Saudi Arabia approved its budget for 2022 on Sunday, anticipating a surplus for the first time since the 2014 oil price crash.
The world’s largest oil exporter’s fiscal condition has improved, according to King Salman, “after the Kingdom of Saudi Arabia has weathered the economic implications and exceptional stages of the coronavirus pandemic.”
Cited by the Saudi Press Agency, he said total expenditures were budgeted at 955 billion Saudi riyals ($255 billion) and revenues estimated at 1.045 trillion riyals, giving a surplus of 90 billion riyals.
Riyadh’s projections come with higher global crude prices, despite worries about the Omicron coronavirus variant which is spreading worldwide.
Crude prices finished higher on Friday to post their best week since August.
Brent North Sea crude for February delivery rose to $75.15. In New York, West Texas Intermediate crude for January delivery increased to $71.67 a barrel.
Economic experts have said Saudi Arabia needs a crude price of about $80 a barrel to balance its budget.
At a press conference, Finance Minister Mohammed al-Jadaan did not answer AFP’s question about the price per barrel on which the budget projections were based.
The kingdom produced about 9.8 million barrels per day in October, according to the Organization of the Petroleum Exporting Countries.
If the projections are realised, it will be the first time that the Arab world’s largest economy will see a surplus since 2013, when it reached 206 billion riyals.
“We aim to place further attention to the security and health of citizens and residents, human development, the continuation of economic growth and diversity, and financial sustainability,” King Salman said.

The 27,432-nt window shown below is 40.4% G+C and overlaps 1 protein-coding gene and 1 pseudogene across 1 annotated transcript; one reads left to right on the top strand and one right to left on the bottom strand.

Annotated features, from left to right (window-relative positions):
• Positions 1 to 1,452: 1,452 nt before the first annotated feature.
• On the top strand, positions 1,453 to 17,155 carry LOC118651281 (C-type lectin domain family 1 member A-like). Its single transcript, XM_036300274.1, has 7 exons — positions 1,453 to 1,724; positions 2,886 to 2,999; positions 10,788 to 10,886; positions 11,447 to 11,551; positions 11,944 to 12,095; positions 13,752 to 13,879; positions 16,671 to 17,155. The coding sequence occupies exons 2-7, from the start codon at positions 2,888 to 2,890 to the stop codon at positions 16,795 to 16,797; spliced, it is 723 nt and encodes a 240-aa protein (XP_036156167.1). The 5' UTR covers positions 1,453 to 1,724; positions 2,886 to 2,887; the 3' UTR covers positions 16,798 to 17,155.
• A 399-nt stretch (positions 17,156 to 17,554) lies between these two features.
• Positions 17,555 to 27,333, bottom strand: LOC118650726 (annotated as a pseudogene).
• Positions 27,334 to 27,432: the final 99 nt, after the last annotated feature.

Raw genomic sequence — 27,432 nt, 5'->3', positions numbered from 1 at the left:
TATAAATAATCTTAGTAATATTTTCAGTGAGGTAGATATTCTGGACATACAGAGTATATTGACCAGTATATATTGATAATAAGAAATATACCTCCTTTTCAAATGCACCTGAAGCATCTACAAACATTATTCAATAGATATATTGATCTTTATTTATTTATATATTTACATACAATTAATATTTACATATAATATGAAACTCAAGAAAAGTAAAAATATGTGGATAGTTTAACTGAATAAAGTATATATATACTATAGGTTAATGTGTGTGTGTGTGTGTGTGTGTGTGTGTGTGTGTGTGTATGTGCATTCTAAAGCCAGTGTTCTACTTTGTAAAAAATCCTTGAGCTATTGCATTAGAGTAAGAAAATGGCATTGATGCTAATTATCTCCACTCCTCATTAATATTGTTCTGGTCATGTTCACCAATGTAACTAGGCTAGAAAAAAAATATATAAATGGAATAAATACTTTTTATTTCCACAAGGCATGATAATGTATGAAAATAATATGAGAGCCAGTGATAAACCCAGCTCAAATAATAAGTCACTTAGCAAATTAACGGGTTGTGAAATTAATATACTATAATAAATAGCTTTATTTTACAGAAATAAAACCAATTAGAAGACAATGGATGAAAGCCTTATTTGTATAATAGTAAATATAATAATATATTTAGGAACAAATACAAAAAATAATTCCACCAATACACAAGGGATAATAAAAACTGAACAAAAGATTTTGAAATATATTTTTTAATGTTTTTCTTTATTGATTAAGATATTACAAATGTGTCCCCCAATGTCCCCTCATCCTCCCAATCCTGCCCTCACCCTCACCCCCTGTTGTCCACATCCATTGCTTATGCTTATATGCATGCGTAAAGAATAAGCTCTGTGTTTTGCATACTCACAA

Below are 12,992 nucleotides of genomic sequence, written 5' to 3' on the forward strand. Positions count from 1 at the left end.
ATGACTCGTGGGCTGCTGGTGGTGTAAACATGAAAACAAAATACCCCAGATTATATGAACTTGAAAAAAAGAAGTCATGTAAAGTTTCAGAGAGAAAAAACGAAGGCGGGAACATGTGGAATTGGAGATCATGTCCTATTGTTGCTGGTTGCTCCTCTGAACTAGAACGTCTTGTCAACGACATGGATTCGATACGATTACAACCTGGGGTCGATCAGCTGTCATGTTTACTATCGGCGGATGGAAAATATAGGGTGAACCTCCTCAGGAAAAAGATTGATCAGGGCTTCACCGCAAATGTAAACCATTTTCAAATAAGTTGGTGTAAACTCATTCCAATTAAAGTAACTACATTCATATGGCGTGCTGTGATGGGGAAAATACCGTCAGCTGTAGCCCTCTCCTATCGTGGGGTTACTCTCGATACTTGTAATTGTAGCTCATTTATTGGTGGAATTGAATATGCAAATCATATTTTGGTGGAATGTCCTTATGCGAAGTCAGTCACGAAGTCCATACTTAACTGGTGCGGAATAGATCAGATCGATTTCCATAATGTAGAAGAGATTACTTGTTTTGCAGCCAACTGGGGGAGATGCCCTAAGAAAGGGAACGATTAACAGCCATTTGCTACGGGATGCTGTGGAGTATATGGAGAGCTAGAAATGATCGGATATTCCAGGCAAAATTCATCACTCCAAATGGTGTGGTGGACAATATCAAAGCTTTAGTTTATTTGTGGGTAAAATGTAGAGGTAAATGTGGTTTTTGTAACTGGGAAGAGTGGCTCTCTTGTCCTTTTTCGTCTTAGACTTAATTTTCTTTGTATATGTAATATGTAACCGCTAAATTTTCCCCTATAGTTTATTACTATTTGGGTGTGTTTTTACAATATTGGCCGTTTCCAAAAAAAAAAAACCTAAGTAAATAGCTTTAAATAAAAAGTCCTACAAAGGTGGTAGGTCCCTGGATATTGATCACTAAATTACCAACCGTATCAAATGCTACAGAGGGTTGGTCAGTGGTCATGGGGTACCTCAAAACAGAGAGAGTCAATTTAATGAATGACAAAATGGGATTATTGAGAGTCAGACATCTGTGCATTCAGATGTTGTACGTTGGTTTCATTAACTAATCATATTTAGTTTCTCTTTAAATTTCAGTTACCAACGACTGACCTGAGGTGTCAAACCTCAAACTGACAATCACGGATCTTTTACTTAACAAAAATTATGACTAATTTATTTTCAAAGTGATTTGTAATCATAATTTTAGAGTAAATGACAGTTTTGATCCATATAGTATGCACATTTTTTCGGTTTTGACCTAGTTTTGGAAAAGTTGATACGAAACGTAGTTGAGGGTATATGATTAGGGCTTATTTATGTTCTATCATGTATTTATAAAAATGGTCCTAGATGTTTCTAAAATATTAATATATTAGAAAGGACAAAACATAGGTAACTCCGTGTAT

Crown Prince Mohammed bin Salman said that “the financial and economic results and indicators confirm that we are progressing positively”.
Since 2016, the kingdom has embarked on a wide-ranging programme to diversify its economy away from oil, which still generates more than two-thirds of Saudi public revenues.
After prices collapsed in 2014 from more than $100 a barrel, the kingdom borrowed heavily and drew from its reserves to plug the shortfall.
It also resorted to austerity measures like cutting subsidies on fuel and power and imposing a value-added tax.
In September, Jadaan had forecast a 2022 budget deficit of 52 billion riyals.
When global demand fell during the epidemic last year, Saudi Arabia was left reeling from low oil prices, which contributed to an economic crisis.
The kingdom predicted its 2020 deficit to be 298 billion riyals, but the gap for this year is expected to be 84 billion riyals, bringing the number of years of deficits to an end.
According to Jadaan, a surplus is also projected in 2023 and 2024.
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